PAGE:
There have been many economic depressions in American History; so many that economists created the term “business cycle” to describe how the economy seemed to collapse approximately every twenty years under unregulated capitalism. Before the term “depression” came into vogue, however, such economic downturns were referred to as Bank Panics.
Three such national depressions occurred during the antebellum period. The three antebellum depressions (in 1819, 1837 and 1857) all show two basic causes.
- The sudden collapse of an important agricultural commodity price
- In 1819 and 1837, the market for cotton collapsed
- In 1857, increased demand for wheat in Europe, caused by the Crimean War, came to a sudden end when the war ended and an excess harvest occurred worldwide.
- An Unstable Banking System
- In 1819, runs on banks occur because of collapse of land price, because of risky speculation by unregulated state banks, and because of an embezzlement case at the Baltimore Branch of the Bank of the US.
- In 1837, “Wild Cat Banks” collapsed at the same time that speculation on internal improvements destroyed the credit of many state governments.
- In 1857, an Ohio insurance company went bankrupt which set off a panic primarily in the North.
- The 1857 Panic brought another factor into the mix: Overproduction of manufactured goods. When inventory stocks of manufactured goods exceeded the demand for those goods because of the financial market, the depression deepened in the North as thousands of workers were laid off during the financial downturn. This become a factor in every depression afterwards.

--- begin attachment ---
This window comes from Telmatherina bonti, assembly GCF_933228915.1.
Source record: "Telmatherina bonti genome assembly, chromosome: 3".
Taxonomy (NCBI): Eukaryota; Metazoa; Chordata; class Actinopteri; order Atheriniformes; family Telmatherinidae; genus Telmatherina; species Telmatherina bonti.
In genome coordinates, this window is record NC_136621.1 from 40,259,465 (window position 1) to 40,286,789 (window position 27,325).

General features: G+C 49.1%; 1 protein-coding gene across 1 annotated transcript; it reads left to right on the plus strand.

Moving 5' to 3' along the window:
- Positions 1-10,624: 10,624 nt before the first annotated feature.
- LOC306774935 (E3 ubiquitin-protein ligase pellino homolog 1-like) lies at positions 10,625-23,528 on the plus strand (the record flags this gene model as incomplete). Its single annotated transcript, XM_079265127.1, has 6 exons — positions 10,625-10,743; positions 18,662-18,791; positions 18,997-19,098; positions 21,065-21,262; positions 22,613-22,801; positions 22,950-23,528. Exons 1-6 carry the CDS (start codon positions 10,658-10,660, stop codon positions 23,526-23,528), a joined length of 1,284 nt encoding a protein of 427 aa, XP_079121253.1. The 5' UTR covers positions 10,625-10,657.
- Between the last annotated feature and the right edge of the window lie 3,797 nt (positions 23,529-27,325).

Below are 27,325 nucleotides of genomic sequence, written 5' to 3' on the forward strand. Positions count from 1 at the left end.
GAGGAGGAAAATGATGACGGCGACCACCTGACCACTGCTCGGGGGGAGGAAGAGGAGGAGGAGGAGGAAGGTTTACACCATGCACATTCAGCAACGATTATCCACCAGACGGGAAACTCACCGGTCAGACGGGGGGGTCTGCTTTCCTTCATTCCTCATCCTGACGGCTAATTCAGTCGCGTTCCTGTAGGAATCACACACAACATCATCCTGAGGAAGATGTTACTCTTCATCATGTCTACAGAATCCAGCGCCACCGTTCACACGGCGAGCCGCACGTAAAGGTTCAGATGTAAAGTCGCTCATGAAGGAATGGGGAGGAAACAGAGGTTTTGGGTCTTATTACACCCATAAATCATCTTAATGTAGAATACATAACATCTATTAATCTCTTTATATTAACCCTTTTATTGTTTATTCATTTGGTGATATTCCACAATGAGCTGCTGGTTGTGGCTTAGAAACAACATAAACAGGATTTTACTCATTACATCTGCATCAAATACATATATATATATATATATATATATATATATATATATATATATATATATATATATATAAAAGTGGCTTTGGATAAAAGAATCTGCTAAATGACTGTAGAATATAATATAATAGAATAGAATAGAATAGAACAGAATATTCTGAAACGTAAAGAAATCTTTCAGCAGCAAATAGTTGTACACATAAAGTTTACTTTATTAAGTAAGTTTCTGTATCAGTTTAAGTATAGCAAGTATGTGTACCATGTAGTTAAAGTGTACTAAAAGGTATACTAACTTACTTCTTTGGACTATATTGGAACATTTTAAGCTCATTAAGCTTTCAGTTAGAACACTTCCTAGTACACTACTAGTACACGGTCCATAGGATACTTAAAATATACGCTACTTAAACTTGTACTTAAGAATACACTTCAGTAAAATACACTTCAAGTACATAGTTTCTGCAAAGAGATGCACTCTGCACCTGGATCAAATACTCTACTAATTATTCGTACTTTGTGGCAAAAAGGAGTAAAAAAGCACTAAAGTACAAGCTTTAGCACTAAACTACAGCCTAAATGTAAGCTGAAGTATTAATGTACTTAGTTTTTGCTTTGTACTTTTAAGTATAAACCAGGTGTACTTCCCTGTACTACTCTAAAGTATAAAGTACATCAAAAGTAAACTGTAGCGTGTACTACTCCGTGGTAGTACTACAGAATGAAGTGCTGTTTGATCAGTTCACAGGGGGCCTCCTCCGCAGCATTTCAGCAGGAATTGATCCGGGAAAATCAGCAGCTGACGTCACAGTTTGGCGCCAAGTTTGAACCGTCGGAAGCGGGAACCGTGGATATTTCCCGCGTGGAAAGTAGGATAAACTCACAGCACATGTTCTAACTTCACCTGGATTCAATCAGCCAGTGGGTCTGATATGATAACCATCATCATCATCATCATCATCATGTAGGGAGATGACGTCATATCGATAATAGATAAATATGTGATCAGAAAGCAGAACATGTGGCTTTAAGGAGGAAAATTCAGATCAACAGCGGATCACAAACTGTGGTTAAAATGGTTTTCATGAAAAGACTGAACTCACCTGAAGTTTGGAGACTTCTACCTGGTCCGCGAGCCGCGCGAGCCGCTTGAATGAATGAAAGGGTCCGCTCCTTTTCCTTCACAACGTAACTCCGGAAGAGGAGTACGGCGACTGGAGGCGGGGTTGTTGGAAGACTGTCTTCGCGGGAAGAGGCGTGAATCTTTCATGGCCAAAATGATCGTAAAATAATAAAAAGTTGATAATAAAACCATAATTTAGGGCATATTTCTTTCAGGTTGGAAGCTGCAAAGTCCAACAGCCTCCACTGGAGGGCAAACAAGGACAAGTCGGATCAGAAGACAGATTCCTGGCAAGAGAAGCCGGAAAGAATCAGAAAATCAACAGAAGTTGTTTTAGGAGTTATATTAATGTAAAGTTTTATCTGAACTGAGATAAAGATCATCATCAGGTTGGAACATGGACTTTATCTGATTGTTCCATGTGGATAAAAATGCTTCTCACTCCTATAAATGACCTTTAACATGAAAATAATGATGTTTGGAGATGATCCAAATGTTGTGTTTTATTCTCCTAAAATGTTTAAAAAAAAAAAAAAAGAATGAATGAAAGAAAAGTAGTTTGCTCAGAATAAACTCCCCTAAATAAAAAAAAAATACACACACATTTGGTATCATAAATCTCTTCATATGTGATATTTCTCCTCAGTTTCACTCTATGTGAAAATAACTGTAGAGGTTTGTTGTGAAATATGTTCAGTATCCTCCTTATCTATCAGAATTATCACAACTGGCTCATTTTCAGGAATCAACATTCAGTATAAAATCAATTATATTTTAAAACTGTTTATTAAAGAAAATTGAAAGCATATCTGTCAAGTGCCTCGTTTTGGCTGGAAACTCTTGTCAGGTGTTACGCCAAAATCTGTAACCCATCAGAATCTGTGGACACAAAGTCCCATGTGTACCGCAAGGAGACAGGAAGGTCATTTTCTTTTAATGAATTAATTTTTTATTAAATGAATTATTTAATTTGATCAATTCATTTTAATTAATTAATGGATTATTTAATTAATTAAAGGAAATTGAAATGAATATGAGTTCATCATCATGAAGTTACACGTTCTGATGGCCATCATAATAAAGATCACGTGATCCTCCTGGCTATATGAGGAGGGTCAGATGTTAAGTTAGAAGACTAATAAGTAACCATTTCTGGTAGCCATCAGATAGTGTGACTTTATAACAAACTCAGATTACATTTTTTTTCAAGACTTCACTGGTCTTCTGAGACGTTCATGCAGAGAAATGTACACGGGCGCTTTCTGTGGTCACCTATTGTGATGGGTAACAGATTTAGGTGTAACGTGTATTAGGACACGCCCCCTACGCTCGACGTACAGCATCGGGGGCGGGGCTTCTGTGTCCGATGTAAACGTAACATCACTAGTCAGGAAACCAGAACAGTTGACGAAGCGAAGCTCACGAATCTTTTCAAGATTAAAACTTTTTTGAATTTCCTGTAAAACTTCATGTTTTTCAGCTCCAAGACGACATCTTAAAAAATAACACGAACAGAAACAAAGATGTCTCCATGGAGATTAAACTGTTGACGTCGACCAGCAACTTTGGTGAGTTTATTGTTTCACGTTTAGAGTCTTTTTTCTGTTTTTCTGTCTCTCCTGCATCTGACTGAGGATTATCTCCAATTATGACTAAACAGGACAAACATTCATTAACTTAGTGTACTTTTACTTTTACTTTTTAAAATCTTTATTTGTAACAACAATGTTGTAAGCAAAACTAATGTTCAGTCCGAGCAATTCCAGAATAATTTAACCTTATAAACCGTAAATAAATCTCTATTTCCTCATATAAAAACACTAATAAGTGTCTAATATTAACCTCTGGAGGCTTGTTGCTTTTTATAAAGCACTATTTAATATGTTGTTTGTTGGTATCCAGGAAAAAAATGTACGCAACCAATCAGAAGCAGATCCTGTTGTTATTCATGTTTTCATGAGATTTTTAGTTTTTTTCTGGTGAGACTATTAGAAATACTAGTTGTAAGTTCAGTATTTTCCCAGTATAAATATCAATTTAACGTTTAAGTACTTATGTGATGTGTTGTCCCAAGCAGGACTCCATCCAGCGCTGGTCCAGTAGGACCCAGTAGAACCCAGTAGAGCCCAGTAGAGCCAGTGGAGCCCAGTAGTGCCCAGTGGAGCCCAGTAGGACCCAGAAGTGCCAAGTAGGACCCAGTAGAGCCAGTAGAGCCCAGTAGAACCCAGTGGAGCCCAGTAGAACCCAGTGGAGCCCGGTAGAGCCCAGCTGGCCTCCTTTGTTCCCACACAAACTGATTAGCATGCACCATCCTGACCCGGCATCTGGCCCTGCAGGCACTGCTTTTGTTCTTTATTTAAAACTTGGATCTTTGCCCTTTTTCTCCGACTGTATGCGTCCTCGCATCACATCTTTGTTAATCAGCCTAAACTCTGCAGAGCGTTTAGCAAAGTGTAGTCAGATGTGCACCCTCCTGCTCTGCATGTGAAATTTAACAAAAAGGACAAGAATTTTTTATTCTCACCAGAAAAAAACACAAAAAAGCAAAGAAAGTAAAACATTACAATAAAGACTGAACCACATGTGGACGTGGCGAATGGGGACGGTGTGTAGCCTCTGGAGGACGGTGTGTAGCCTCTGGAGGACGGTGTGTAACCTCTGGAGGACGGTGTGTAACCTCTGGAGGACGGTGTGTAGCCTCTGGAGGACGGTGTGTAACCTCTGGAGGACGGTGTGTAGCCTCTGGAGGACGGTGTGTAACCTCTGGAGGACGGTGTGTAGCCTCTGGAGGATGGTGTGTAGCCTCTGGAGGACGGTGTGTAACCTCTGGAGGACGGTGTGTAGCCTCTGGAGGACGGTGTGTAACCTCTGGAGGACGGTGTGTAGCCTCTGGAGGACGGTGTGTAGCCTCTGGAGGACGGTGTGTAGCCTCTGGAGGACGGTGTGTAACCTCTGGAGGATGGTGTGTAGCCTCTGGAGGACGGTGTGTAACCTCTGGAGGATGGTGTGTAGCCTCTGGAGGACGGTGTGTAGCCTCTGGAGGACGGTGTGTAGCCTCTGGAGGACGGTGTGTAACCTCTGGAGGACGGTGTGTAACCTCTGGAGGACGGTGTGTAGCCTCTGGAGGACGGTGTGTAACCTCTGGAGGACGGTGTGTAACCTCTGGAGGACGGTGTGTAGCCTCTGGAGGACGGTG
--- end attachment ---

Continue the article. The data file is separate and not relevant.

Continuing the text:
Panics continued approximately every twenty years after the Civil War up to the Great Depression. Panics occurred in:
With the economic regulations put in place during the New Deal of Franklin Roosevelt, financial downturns became less severe and became know as recessions. Recessions occured in:
Most of Roosevelt’s regulations began to be dismantled in the 1980s, and then again in the 2000s under Republican administrations. As a result, The Great Recession, which was really a depression, hit the US in 2007-2011.
After a strong recovery started under the Obama Administration, recession hit again in 2020, during the Covid Pandemic. While the pandemic was the shock that ended the recovery, economists said it was overdue.
|Last Updated: December 15, 2020||© Michael Gagnon|